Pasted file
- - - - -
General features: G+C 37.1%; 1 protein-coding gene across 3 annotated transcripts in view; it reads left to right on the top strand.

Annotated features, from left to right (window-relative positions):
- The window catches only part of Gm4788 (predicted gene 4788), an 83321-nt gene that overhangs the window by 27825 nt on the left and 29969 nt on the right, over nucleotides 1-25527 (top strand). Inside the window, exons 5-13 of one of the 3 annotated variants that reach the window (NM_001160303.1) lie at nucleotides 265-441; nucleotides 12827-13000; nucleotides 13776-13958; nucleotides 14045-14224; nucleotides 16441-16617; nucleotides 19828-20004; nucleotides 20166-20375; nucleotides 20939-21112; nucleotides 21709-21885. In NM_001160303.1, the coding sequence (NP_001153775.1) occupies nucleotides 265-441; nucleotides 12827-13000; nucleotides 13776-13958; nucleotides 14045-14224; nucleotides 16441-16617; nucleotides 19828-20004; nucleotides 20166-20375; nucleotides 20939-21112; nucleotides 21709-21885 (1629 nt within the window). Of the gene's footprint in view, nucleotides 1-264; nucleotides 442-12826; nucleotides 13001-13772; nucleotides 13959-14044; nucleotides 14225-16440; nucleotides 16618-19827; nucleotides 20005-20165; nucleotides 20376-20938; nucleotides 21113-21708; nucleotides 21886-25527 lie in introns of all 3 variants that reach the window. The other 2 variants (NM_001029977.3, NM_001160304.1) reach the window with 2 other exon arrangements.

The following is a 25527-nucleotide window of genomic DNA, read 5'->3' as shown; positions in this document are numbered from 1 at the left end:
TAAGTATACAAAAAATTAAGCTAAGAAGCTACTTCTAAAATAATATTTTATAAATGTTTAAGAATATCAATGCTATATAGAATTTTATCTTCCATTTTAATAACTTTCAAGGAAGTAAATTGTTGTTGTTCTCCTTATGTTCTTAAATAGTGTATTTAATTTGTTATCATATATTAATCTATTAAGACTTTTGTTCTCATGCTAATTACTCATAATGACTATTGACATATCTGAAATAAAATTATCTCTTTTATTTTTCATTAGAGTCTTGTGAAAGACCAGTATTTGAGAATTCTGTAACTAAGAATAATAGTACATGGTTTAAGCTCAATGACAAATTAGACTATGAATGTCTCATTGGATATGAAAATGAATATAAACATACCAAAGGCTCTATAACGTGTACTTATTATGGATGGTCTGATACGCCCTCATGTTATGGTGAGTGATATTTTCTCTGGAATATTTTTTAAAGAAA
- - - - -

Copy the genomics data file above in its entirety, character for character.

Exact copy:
General features: G+C 37.1%; 1 protein-coding gene across 3 annotated transcripts in view; it reads left to right on the top strand.

Annotated features, from left to right (window-relative positions):
- The window catches only part of Gm4788 (predicted gene 4788), an 83321-nt gene that overhangs the window by 27825 nt on the left and 29969 nt on the right, over nucleotides 1-25527 (top strand). Inside the window, exons 5-13 of one of the 3 annotated variants that reach the window (NM_001160303.1) lie at nucleotides 265-441; nucleotides 12827-13000; nucleotides 13776-13958; nucleotides 14045-14224; nucleotides 16441-16617; nucleotides 19828-20004; nucleotides 20166-20375; nucleotides 20939-21112; nucleotides 21709-21885. In NM_001160303.1, the coding sequence (NP_001153775.1) occupies nucleotides 265-441; nucleotides 12827-13000; nucleotides 13776-13958; nucleotides 14045-14224; nucleotides 16441-16617; nucleotides 19828-20004; nucleotides 20166-20375; nucleotides 20939-21112; nucleotides 21709-21885 (1629 nt within the window). Of the gene's footprint in view, nucleotides 1-264; nucleotides 442-12826; nucleotides 13001-13772; nucleotides 13959-14044; nucleotides 14225-16440; nucleotides 16618-19827; nucleotides 20005-20165; nucleotides 20376-20938; nucleotides 21113-21708; nucleotides 21886-25527 lie in introns of all 3 variants that reach the window. The other 2 variants (NM_001029977.3, NM_001160304.1) reach the window with 2 other exon arrangements.

The following is a 25527-nucleotide window of genomic DNA, read 5'->3' as shown; positions in this document are numbered from 1 at the left end:
TAAGTATACAAAAAATTAAGCTAAGAAGCTACTTCTAAAATAATATTTTATAAATGTTTAAGAATATCAATGCTATATAGAATTTTATCTTCCATTTTAATAACTTTCAAGGAAGTAAATTGTTGTTGTTCTCCTTATGTTCTTAAATAGTGTATTTAATTTGTTATCATATATTAATCTATTAAGACTTTTGTTCTCATGCTAATTACTCATAATGACTATTGACATATCTGAAATAAAATTATCTCTTTTATTTTTCATTAGAGTCTTGTGAAAGACCAGTATTTGAGAATTCTGTAACTAAGAATAATAGTACATGGTTTAAGCTCAATGACAAATTAGACTATGAATGTCTCATTGGATATGAAAATGAATATAAACATACCAAAGGCTCTATAACGTGTACTTATTATGGATGGTCTGATACGCCCTCATGTTATGGTGAGTGATATTTTCTCTGGAATATTTTTTAAAGAAA